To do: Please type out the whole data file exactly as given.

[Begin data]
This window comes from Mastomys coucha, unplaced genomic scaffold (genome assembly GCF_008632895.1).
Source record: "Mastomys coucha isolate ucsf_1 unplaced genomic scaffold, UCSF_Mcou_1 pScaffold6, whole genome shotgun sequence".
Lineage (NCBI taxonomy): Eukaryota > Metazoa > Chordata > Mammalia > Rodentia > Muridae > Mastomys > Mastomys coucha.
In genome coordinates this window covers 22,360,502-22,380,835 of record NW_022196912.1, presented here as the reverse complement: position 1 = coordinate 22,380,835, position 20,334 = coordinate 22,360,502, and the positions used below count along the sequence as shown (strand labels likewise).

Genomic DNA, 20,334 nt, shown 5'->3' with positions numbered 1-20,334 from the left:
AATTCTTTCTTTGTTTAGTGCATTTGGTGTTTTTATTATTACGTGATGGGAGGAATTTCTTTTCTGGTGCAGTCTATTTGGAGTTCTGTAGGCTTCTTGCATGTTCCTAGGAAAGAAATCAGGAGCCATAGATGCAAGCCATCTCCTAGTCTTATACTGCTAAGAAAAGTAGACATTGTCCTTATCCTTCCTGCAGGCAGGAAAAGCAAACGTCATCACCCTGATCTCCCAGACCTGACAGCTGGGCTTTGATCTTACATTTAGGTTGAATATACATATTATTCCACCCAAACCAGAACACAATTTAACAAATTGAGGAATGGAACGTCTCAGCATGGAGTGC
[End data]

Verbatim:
This window comes from Mastomys coucha, unplaced genomic scaffold (genome assembly GCF_008632895.1).
Source record: "Mastomys coucha isolate ucsf_1 unplaced genomic scaffold, UCSF_Mcou_1 pScaffold6, whole genome shotgun sequence".
Lineage (NCBI taxonomy): Eukaryota > Metazoa > Chordata > Mammalia > Rodentia > Muridae > Mastomys > Mastomys coucha.
In genome coordinates this window covers 22,360,502-22,380,835 of record NW_022196912.1, presented here as the reverse complement: position 1 = coordinate 22,380,835, position 20,334 = coordinate 22,360,502, and the positions used below count along the sequence as shown (strand labels likewise).

Genomic DNA, 20,334 nt, shown 5'->3' with positions numbered 1-20,334 from the left:
AATTCTTTCTTTGTTTAGTGCATTTGGTGTTTTTATTATTACGTGATGGGAGGAATTTCTTTTCTGGTGCAGTCTATTTGGAGTTCTGTAGGCTTCTTGCATGTTCCTAGGAAAGAAATCAGGAGCCATAGATGCAAGCCATCTCCTAGTCTTATACTGCTAAGAAAAGTAGACATTGTCCTTATCCTTCCTGCAGGCAGGAAAAGCAAACGTCATCACCCTGATCTCCCAGACCTGACAGCTGGGCTTTGATCTTACATTTAGGTTGAATATACATATTATTCCACCCAAACCAGAACACAATTTAACAAATTGAGGAATGGAACGTCTCAGCATGGAGTGC